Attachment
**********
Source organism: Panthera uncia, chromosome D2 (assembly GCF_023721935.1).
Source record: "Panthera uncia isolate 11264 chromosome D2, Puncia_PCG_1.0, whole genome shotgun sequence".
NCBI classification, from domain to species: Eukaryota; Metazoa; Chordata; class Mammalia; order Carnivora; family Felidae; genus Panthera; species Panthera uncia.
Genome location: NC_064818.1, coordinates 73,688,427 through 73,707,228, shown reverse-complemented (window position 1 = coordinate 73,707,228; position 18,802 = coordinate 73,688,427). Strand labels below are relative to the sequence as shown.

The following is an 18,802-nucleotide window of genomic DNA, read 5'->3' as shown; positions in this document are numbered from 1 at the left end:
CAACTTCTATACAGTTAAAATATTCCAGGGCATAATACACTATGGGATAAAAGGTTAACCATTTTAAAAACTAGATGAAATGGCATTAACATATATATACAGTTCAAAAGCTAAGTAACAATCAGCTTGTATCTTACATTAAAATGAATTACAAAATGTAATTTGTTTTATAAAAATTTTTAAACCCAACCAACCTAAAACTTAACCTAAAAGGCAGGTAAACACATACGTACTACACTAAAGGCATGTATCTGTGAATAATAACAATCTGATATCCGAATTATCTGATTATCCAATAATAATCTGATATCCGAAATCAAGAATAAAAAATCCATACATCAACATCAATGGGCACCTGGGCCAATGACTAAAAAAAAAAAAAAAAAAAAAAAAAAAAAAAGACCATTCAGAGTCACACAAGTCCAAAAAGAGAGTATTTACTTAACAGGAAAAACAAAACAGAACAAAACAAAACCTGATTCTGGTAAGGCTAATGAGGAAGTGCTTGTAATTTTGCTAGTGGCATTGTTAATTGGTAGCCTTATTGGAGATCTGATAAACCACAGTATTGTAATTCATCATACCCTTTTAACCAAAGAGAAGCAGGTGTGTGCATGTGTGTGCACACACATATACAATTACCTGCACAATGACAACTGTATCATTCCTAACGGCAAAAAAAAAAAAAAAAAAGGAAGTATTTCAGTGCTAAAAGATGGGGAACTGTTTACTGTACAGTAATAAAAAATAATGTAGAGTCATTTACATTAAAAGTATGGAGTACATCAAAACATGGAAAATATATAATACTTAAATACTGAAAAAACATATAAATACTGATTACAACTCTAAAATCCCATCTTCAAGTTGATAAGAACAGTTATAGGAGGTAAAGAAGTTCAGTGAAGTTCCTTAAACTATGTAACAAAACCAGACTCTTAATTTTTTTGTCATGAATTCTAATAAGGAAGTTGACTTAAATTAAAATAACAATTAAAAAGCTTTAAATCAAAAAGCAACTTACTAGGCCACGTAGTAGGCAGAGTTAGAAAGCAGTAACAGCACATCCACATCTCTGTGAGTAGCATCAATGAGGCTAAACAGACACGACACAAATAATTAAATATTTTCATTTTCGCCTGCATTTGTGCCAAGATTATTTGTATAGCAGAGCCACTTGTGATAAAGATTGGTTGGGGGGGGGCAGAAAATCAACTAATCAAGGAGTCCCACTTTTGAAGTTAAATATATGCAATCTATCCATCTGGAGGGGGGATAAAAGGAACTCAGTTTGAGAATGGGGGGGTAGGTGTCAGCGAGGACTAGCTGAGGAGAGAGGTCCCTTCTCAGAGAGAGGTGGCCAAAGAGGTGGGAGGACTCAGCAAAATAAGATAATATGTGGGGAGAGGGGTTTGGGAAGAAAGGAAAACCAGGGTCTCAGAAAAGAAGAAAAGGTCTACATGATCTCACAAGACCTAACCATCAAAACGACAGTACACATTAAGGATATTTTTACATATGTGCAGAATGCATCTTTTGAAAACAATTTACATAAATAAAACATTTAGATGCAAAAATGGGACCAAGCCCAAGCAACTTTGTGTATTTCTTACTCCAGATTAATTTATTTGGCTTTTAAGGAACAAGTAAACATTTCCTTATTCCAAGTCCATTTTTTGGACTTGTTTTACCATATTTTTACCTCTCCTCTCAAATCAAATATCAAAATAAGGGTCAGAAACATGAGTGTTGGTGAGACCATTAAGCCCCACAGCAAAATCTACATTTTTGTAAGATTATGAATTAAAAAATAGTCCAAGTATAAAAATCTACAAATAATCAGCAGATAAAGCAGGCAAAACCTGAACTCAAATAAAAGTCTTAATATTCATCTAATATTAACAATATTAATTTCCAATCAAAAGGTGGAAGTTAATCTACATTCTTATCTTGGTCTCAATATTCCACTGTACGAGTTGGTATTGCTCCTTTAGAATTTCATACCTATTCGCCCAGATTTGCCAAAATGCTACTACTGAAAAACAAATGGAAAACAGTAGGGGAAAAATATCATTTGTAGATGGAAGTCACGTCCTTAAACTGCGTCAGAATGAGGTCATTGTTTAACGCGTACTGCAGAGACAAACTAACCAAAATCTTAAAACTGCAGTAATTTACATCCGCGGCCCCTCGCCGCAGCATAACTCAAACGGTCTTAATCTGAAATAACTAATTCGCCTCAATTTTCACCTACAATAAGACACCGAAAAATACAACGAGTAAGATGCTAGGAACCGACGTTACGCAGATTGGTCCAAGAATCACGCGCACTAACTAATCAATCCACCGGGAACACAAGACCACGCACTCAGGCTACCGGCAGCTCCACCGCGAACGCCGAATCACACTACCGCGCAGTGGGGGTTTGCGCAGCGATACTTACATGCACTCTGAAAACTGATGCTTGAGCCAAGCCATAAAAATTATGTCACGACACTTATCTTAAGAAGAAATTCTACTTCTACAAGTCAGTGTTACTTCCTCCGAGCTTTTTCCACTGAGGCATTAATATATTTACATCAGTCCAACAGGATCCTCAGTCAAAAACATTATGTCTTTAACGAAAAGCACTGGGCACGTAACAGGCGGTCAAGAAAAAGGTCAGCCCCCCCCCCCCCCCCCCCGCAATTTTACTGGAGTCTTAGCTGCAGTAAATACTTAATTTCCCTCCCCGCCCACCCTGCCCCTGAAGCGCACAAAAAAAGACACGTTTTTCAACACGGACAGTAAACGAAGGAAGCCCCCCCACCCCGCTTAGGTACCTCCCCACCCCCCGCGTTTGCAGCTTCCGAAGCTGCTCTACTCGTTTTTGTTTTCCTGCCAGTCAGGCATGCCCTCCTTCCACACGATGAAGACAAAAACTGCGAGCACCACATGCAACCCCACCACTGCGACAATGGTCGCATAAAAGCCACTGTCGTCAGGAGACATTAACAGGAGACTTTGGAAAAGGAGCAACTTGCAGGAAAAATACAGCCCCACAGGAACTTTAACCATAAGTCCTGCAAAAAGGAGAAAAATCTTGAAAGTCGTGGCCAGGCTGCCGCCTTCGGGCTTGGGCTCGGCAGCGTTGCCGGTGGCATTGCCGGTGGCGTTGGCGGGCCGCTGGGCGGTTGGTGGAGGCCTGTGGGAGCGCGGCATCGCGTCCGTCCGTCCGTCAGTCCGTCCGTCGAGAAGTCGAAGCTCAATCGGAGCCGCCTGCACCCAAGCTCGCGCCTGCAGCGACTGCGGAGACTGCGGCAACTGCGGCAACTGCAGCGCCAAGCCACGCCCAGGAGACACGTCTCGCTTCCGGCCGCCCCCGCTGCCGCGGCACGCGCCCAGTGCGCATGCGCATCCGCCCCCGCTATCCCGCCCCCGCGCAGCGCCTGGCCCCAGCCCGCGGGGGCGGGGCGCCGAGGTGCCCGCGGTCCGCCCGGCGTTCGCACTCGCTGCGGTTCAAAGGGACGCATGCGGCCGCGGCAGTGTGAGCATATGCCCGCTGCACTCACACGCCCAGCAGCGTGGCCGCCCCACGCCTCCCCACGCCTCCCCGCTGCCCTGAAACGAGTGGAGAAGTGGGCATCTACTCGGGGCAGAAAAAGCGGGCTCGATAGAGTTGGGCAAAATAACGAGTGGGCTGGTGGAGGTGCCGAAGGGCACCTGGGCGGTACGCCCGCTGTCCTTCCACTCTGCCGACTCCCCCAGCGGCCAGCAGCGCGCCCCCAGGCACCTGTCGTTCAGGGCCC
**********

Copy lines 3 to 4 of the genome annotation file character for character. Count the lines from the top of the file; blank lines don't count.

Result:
NCBI classification, from domain to species: Eukaryota; Metazoa; Chordata; class Mammalia; order Carnivora; family Felidae; genus Panthera; species Panthera uncia.
Genome location: NC_064818.1, coordinates 73,688,427 through 73,707,228, shown reverse-complemented (window position 1 = coordinate 73,707,228; position 18,802 = coordinate 73,688,427). Strand labels below are relative to the sequence as shown.